The reuse of graves at the Upper Chapel, however, appears to have occurred only within the context of family plots. The location of the gravestones at the time of survey corresponded with the location of the original burials that they related to. Indeed, further corroboration is given by the fact that the location of the gravestones had certainly not changed since the 1900 plan, showing that the graveyard had been preserved unaffected by modern intrusions. It is assumed that the gravestones originally stood upright, as inscriptions were always at the top of the stone. Evidence from the excavation of the four graves demonstrates that in three cases the position of a gravestone corresponded almost exactly with a grave underneath, and in the last case of a family plot with a double grave two gravestones had been mounted on the wall of the chapel directly adjacent to the location of the plot.

Evidence from excavation demonstrates that respect was shown to the earlier burials when re-excavating the graves for the deposition of later inhumations. In all cases the re-excavation of the graves appears to have revealed the coffin underneath but did not disturb it. The complete lack of any disarticulated human remains within the grave fills or the graveyard soil and general overburden above appears to indicate that, in general, burials had not been disturbed. Although only a small part of the graveyard was excavated, it is unusual not to find any disarticulated human bone. The situation was completely different at both Sheffield Cathedral and the Methodist Chapel at Carver Street, where considerable quantities of disarticulated human remains were discovered. It is clear that there appeared to be no issues of overcrowding affecting the burial ground at the Upper Chapel; presumably this is mainly due to the comparatively small number of people who wished, or were permitted, to be interred at this Nonconformist chapel.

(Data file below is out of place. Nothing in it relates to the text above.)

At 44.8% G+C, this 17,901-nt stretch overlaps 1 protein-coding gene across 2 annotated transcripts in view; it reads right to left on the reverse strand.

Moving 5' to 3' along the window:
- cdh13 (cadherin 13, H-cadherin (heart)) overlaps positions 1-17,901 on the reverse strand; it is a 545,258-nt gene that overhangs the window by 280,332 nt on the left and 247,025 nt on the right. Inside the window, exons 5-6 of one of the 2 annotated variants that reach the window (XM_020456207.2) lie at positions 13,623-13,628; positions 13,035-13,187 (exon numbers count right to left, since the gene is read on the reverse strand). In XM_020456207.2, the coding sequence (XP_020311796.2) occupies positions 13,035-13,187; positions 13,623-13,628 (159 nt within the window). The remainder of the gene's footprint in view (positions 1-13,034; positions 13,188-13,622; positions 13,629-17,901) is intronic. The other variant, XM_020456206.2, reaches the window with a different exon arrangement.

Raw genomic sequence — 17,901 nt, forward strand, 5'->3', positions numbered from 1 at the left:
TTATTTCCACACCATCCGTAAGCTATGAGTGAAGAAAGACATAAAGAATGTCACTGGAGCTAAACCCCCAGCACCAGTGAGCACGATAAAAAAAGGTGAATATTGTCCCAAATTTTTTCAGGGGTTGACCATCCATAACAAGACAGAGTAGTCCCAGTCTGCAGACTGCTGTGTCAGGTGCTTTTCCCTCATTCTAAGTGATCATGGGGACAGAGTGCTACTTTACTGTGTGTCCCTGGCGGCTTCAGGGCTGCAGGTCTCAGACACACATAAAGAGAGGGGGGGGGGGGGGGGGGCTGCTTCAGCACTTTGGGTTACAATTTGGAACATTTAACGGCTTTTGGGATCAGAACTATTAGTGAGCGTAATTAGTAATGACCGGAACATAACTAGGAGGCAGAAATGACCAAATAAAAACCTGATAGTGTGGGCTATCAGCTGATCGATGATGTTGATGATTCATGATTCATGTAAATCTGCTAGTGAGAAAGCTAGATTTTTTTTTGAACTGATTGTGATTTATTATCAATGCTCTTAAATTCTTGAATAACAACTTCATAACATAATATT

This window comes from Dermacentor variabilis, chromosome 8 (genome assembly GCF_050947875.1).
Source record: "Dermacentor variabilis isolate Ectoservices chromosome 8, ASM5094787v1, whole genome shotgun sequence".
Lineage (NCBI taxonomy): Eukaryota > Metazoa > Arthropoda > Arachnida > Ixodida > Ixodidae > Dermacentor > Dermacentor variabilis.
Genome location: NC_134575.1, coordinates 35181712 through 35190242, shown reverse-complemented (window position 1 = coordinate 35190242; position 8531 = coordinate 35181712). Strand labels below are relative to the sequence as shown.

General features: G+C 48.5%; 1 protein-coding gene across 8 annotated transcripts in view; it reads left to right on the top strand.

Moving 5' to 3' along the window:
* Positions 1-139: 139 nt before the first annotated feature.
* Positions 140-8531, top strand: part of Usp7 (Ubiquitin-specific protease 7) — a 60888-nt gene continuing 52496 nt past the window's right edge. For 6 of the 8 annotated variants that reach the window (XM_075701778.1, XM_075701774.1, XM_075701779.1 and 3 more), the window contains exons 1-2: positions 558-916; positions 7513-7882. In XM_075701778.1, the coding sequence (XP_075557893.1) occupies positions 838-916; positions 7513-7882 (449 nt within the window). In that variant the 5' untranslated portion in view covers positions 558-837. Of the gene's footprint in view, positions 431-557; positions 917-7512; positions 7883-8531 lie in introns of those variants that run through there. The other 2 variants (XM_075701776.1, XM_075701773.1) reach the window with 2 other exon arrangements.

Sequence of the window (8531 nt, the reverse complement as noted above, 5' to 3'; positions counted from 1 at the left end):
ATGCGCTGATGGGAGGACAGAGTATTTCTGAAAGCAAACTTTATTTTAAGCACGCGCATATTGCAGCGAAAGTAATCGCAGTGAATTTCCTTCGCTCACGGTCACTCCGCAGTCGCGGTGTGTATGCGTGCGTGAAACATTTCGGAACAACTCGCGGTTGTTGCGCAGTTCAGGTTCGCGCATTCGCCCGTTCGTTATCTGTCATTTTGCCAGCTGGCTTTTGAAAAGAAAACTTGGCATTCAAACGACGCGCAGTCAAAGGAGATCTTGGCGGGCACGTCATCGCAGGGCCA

There is a possibility that a greater percentage of the people buried at the Upper Chapel were of a higher or wealthy social status than those interred at either Sheffield Cathedral or the Carver Street Methodist Chapel. Skeletal evidence from the excavated burials at Sheffield Cathedral clearly showed the interred individuals to derive from a working-class background, and the evidence from the coffin fittings supports this as they were in the main highly decorated fittings that were fashionable in the 19th century and could be mass produced at a relatively inexpensive cost. Inhumations at the Methodist Chapel at Carver Street represented a good cross-section of Sheffield's 19th-century population, with both significant public figures and members of the working class being interred. Evidence from the gravestone survey at the Upper Chapel, however, demonstrates that several Unitarian ministers from the chapel were buried in the graveyard, as were members of prominent local families, such as the Sylvester family, including Field Sylvester, who owned the Sylvester Wheel and associated cutlery works on the River Porter.

The evidence from the intact coffin also supports the suggestion that some of those buried here were of a comparatively high social status. The majority of the intact coffin was made from oak, which was a more expensive wood than many other alternatives, and only the base was made from less expensive ash, presumably because the base could not be seen and gave the illusion of a top-quality expensive coffin. Dendrochronological analysis of the oak demonstrated that the rather fine oak timbers were all derived from the same tree and they had possibly been imported. This reflects the results of the dendrochronological analysis of the waterlogged coffins from the Methodist Chapel at Carver Street, which were also single-break (angled at the shoulder) coffins constructed from mainly oak, although the bases of these coffins were constructed from pine, and there was also a coffin constructed completely from elm. These coffins also demonstrated internal matching within oak timbers which, although could not be dated, suggests that they were imported.

There is also the evidence from the coffin fittings and grave goods to be considered. No ornate coffin fittings were recovered from the graves, even though the recovery of coffin nails and upholstery studs demonstrates that conditions existed for preservation. Again, this may represent a sample bias as a result of the small number of burials excavated. This lack of ornate coffin fittings differs from the situation at both Sheffield Cathedral and the Carver Street Methodist Chapel, where numerous ornate coffin fittings were recovered. Many Nonconformists, particularly Quakers, regarded excessive displays of wealth to be in opposition to their beliefs and as a consequence the display of wealth was not through elaborate coffin furnishings and fittings but through the use of expensive materials in the construction of the basic coffin (Mahoney 2005).